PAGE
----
The University of Southampton

SOES1005 Introduction to Ocean Biogeochemistry

Module Overview

Aims and Objectives

Module Aims

• To provide an introduction to basic concepts in ocean biogeochemistry and chemical oceanography. • To demonstrate how these concepts are applied in specific research areas.

Learning Outcomes

Learning Outcomes

Having successfully completed this module you will be able to:

  • Confident in applying the basic concepts of chemical oceanography to new areas.
  • Aware of how chemical, biological, physical and geological processes are linked in the ocean.
  • Able to specialise in this subject or apply the general skills within your chosen degree pathway.
  • Numeracy, statistics and computer literacy
  • Problem-solving skills


A chemical perspective will be taken, as chemical oceanography is central to the study of the oceans. Dissolved chemicals provide the building blocks for life, chemicals are used as tracers of physical processes and chemicals laid down in seafloor deposits record changes to the oceans through time. We need to understand how the oceans have developed over the history of the Earth and e.g., why the sea is salty to be able to make informed decisions on how to use our ocean resources and how the system will change in the future. This module provides an introduction to ocean biogeochemistry and chemical oceanography for all science undergraduates and is particularly relevant to oceanography and geology students. The module is delivered through lectures and practical classes. Our approach is to provide exciting examples of chemistry in real marine environments. After providing an overview of important features of biogeochemical cycles, the course considers the specific examples of the carbon cycle, macronutrient cycles, and iron in the ocean. Within each of these general topics important chemical concepts that provide a mechanistic understanding of the behaviour of elements in the ocean, such as redox, solubility, kinetics and equilibria, will be introduced. The practical sessions provide direct skills training and allow us to assess student learning and provide direct feedback on progress. You will work through structured worksheets with assistance from demonstrators and staff. We start by revising basic chemical concepts that are used at GCSE and A level and build up to applying these concepts to real examples in chemical oceanography. We build directly on the skills learnt in SOES 1008. Practical sessions cover areas such as the kinetics of iron oxidation in seawater, controls on the distributions of nutrients and dissolved oxygen in the oceans and an introduction to simple box models. One of the practical sessions is assessed and attendance is mandatory. Specific help will be given to students with only a very basic background in chemistry in the practical sessions. This course is taken by all Oceanography students and Geology students wishing to focus on palaeoceanography, geochemistry or Earth system science.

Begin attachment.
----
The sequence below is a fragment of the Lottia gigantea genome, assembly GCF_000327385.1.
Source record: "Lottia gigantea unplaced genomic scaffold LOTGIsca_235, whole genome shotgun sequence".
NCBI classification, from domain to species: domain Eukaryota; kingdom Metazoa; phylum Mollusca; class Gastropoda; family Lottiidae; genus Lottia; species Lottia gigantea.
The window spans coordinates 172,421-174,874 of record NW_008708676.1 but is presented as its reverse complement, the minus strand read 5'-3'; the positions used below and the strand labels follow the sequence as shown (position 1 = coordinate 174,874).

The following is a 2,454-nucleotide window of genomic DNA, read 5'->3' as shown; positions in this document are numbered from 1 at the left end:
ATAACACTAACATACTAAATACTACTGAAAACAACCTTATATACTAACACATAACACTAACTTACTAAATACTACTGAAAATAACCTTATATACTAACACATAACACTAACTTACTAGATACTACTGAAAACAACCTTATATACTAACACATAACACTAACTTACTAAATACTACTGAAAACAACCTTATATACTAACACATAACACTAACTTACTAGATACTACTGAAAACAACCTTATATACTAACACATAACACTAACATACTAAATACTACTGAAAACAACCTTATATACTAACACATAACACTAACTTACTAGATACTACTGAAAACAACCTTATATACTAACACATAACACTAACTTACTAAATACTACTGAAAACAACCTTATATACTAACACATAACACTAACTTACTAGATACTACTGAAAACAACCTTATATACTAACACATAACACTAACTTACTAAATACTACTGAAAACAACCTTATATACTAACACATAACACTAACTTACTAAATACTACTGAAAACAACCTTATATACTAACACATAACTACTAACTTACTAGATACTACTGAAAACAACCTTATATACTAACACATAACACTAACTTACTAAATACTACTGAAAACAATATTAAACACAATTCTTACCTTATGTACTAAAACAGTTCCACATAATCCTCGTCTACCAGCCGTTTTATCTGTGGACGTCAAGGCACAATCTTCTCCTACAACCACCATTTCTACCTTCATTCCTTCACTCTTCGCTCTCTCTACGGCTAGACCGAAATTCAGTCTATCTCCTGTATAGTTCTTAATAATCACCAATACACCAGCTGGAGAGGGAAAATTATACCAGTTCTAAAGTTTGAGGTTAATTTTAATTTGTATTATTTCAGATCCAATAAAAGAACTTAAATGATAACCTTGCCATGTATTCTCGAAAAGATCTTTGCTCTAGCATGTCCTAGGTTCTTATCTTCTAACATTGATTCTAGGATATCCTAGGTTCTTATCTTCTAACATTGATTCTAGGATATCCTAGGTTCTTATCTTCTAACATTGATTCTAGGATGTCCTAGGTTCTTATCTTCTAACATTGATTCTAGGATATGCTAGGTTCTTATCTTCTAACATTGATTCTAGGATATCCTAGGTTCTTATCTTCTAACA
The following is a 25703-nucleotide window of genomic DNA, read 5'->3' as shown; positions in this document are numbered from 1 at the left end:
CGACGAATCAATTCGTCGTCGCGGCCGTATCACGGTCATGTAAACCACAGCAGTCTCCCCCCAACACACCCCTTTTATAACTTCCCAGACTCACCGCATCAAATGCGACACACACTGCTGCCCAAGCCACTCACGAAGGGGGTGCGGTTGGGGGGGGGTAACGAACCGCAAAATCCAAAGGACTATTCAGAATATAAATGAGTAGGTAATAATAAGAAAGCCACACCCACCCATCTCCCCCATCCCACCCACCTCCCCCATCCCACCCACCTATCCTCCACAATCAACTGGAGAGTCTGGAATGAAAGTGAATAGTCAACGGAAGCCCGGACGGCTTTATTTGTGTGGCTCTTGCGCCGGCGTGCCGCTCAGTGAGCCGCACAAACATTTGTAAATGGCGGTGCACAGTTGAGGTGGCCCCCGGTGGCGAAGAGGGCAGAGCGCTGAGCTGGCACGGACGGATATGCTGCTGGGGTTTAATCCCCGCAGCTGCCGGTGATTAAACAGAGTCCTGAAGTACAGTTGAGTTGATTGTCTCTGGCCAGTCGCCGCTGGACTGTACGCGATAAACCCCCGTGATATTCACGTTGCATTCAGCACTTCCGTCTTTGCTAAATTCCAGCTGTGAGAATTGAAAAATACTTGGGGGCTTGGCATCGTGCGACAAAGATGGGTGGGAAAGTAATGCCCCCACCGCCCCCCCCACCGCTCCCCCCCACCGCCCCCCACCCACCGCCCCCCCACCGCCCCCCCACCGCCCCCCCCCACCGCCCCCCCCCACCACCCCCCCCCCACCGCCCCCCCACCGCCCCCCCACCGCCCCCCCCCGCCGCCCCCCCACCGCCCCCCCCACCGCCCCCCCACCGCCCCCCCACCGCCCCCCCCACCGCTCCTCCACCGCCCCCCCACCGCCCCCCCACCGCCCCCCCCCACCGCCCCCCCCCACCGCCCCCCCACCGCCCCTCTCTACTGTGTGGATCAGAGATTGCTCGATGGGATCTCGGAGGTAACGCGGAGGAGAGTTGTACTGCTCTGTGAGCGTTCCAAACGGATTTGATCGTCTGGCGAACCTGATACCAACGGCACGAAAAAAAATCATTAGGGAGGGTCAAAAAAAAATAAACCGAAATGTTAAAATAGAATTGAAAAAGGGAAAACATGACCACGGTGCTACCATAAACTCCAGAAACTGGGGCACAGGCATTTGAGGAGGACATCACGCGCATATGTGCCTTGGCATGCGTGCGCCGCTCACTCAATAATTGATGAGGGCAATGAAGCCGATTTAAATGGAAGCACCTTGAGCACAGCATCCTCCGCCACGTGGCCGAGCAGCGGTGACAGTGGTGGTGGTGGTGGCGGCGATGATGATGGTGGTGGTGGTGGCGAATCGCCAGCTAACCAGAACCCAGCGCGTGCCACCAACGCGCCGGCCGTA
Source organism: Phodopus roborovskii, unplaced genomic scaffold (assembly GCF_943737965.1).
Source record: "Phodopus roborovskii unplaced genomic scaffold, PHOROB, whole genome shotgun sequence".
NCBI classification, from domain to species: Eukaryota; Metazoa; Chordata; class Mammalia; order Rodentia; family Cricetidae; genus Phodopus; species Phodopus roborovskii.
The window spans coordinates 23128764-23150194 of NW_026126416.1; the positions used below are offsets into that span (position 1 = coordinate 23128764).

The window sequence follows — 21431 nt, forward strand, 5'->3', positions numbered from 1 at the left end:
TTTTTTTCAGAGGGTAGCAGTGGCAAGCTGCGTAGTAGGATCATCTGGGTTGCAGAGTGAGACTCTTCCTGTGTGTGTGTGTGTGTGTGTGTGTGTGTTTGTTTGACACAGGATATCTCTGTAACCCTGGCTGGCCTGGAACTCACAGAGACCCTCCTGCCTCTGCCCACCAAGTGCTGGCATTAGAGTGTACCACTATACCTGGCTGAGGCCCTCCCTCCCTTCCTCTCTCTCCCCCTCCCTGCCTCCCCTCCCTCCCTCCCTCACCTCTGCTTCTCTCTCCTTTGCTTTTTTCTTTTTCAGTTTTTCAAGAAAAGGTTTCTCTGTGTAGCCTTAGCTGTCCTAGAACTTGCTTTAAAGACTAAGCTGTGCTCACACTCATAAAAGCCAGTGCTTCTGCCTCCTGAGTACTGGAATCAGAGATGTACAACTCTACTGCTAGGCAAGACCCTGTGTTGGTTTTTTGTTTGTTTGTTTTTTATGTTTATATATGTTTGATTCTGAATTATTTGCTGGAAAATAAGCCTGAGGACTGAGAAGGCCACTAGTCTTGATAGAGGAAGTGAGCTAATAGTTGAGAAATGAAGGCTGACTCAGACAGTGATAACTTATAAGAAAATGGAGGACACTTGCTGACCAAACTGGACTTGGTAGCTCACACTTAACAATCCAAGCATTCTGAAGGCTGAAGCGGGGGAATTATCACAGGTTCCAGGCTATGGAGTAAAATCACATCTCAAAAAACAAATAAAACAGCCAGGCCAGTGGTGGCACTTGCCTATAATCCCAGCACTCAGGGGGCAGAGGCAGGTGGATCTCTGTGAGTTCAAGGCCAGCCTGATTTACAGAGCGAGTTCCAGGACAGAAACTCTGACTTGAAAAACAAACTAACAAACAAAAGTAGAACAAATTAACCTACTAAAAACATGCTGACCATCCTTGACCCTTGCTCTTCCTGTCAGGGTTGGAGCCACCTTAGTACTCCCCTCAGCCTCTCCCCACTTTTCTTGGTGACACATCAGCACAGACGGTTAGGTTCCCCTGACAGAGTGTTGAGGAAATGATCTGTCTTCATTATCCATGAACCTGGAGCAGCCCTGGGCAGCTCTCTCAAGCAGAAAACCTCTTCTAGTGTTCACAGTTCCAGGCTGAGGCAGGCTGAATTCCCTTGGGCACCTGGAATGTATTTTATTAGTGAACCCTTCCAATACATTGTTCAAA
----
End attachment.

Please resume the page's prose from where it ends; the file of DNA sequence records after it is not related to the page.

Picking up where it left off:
Learning and Teaching

Teaching and learning methods

Formal Lectures: will provide an overview of important features of biogeochemical cycles and consider specific examples of carbon cycle, macronutrient cycles, and iron in the ocean. Practical classes: will involve the student in using the concepts introduced in lectures. Examples will be worked through with help from demonstrators. A wide range of support can be provided for those students who have further or specific learning and teaching needs.

Practical classes and workshops30
Independent Study96
Total study time150

Resources & Reading list

James, R., Oceanography Course Team (2005). Marine Biogeochemical Cycles. 



MethodPercentage contribution
Practical assessment 40%
Theory examination 60%
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